Lumbard, Chief Judge, Waterman and Moore, Circuit Judges.
Aluminios Pozuelo Ltd. (Aluminios), the plaintiff, appeals from an order granting summary judgment in favor of plaintiff to the extent of $500, thus limiting liability to this amount, against the defendants Cia Mar. Unidad S.A., owner of the S.S. NAVIGATOR, and Marina Mercante Nicaraguense S.A., the charterer of the vessel, in an action for damage to a machine shipped by Aluminios on the NAVIGATOR, D.C., 277 F. Supp. 1008.
The facts are stipulated. Aluminios shipped on defendants' ship a toggle press weighing over 3 tons. The press was some 11 feet in height, 55 x 46 inches at its base, and 98 x 67 inches at its top. It was bolted to a skid, consisting of two parallel pieces of lumber 130 inches in length with 3 cross pieces 96 inches in length. The Bill of Lading described the press under the headings " NO. OF PKGS" and " SHIPPER'S DESCRIPTION OF PACKAGES AND GOODS" as ONE (1) SKID MACHINERY -- 2812 (GROSS WEIGHT IN KILOS) -- 6200 (GROSS WEIGHT IN POUNDS)." The press was delivered to the carrier in perfect condition, but after shipment was discovered to have become a total loss. The machine was valued at nearly four thousand dollars.
The defendants admit responsibility for the damage but maintain that their liability is limited to $500 by the provision limiting liability in Section 4(5) of the Carriage of Goods by Sea Act (herein referred to as COGSA). Whether Aluminios' recovery is limited to $500 depends on whether the skidded toggle press is a "package" or a "customary freight unit" as specified in Section 4(5) of the Act.
Neither the carrier nor the ship shall * * * be liable for any damage * * * to goods in an amount exceeding $500 per package * * * or in case of goods not shipped in packages, per customary freight unit, * * * unless the nature and value of the goods have been declared by the shipper before shipment and inserted in the bill of lading. 46 U.S.C. § 1304(5).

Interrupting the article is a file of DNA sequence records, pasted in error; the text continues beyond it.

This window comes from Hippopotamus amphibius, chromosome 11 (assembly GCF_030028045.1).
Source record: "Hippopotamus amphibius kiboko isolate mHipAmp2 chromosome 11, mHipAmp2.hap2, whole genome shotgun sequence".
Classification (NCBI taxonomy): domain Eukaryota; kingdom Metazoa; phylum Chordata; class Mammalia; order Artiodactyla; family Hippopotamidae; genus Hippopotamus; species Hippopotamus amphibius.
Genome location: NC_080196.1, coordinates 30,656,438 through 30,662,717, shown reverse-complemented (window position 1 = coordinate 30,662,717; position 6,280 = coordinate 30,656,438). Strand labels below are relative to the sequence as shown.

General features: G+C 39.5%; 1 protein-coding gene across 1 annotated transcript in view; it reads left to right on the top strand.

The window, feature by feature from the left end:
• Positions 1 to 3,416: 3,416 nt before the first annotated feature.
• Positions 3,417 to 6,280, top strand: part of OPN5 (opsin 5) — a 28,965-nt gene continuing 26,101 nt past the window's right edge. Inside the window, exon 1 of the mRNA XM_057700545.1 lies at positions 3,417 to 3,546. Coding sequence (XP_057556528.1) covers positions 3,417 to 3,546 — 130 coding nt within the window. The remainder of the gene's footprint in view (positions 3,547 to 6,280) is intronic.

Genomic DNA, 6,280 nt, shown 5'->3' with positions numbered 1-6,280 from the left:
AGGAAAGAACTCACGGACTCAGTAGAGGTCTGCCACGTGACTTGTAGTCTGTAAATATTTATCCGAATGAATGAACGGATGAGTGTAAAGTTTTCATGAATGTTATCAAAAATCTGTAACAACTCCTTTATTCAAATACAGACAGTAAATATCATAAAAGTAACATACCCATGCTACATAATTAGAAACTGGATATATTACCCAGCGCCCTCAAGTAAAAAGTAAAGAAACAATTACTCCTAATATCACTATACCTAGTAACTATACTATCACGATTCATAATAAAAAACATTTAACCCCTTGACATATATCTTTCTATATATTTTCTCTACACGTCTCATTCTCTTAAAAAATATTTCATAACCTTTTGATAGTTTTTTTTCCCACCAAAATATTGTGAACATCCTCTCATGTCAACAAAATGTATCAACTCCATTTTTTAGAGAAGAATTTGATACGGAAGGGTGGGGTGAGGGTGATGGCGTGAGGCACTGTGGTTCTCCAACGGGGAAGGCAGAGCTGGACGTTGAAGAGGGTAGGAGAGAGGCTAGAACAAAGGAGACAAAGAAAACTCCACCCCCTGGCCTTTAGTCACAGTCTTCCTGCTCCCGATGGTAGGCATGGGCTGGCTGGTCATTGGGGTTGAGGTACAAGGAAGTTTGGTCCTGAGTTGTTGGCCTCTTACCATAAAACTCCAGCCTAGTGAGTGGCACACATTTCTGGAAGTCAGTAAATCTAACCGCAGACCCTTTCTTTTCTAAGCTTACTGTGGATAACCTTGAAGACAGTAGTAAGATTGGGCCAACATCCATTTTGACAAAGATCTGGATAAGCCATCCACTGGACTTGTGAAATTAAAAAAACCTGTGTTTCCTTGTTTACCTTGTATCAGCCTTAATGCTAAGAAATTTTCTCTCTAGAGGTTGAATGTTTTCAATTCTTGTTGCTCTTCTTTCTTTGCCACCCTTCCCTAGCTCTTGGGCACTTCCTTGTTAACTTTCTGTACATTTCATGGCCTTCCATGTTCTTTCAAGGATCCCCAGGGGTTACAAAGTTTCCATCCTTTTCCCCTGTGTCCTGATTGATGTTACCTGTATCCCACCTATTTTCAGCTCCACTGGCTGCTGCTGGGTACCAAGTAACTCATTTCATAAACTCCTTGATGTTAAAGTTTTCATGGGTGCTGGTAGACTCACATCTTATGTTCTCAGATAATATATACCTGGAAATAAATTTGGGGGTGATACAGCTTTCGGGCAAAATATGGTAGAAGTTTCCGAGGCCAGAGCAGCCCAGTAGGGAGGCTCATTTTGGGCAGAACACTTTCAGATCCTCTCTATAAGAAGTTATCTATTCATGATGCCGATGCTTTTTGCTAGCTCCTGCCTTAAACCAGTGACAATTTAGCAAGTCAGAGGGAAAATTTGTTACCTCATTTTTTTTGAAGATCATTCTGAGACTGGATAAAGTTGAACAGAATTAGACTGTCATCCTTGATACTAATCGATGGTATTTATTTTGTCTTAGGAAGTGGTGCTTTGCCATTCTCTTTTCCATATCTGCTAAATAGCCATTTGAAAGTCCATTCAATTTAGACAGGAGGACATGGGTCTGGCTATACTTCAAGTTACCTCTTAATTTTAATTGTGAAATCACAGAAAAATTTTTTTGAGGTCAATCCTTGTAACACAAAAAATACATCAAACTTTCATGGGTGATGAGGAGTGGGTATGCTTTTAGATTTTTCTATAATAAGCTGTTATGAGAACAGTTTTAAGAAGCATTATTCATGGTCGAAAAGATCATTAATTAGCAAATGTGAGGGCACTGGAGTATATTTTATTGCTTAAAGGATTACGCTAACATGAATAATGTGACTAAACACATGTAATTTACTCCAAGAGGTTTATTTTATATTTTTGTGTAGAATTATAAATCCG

In short, if the cargo damaged is a "package," the maximum liability of the carrier is $500, unless the shipper makes the carrier its insurer by specifying beforehand in the bill of lading the nature and value of the item being shipped. Where the goods damaged are "not shipped in packages" and where no specification of value is made as required, the carrier's liability is limited on the basis of $500 per "customary freight unit."
Unfortunately, no definition of "package" or "customary freight unit" is included in the statute. Due to the absence of any guides either in the statute or in the legislative history as to these terms, the decisions reveal little consistency. See Mitsubishi International Corp. v. S.S. Palmetto State, 311 F.2d 382, 94 A.L.R.2d 1412 (2nd Cir. 1962). While the number of cases has increased in recent years, surprisingly there is still a relative dearth of decided cases in this field, and those which do exist often are conflicting. Despite this evident lack of clarity and although we have reiterated the desirability of clarifying the situation, Congress has not yet formulated a definition, nor has the Court been offered any suggestions from outside. In the absence of any assistance, the Court must struggle with the cases as they arise.
Black's Law Dictionary (4th ed. 1951) defines "package" as a "bundle put up for transportation or commercial handling; a thing in form to become, as such, an article of merchandise or delivery from hand to hand." It denotes "a thing in form suitable for transportation or handling." As ordinarily understood in the commercial world, it means a shipping package or unit.
The term "package" was first considered by courts, in the context of a statute limiting a carrier's liability, at least as far back as 1874 when Whaite v. Lancashire & Yorkshire Rlwy. Co., L.R. 9 Ex. 67, held that a four-wheeled wooden wagon without a top in which oil paintings were packed was a "package or parcel" and, hence, limited the shipper to a maximum recovery of pound 10 per package.
Since that date, the decisions have presented no reliable guide as to what constitutes a package, although more recently the "put up for transportation" aspect has been emphasized. Thus, in Standard Electrica, S.A. v. Hamburg Sudamerikanische, etc., 375 F.2d 943 (2 Cir., 1967), we held that fifty-four cardboard cartons, each containing forty TV tuners, strapped to nine separate pallets, formed nine, and not fifty-four, packages because each pallet constituted an integrated unit, capable of and intended for handling. There is no need to repeat the discussion therein of the technological advances in the transportation industry, particularly with reference to cargo being shipped in palletized or containerized form. When hundreds of items can be shipped in a single container which, in turn, can be loaded as a unit on board a vessel, it is obvious that the "package" as a descriptive term, is quite out-moded and utterly meaningless. In Standard Electrica, supra, we said (p. 947):
"Only if 'package' is given a more predictable meaning, will the parties concerned know when there is a need to place the risk of additional loss on one or the other ...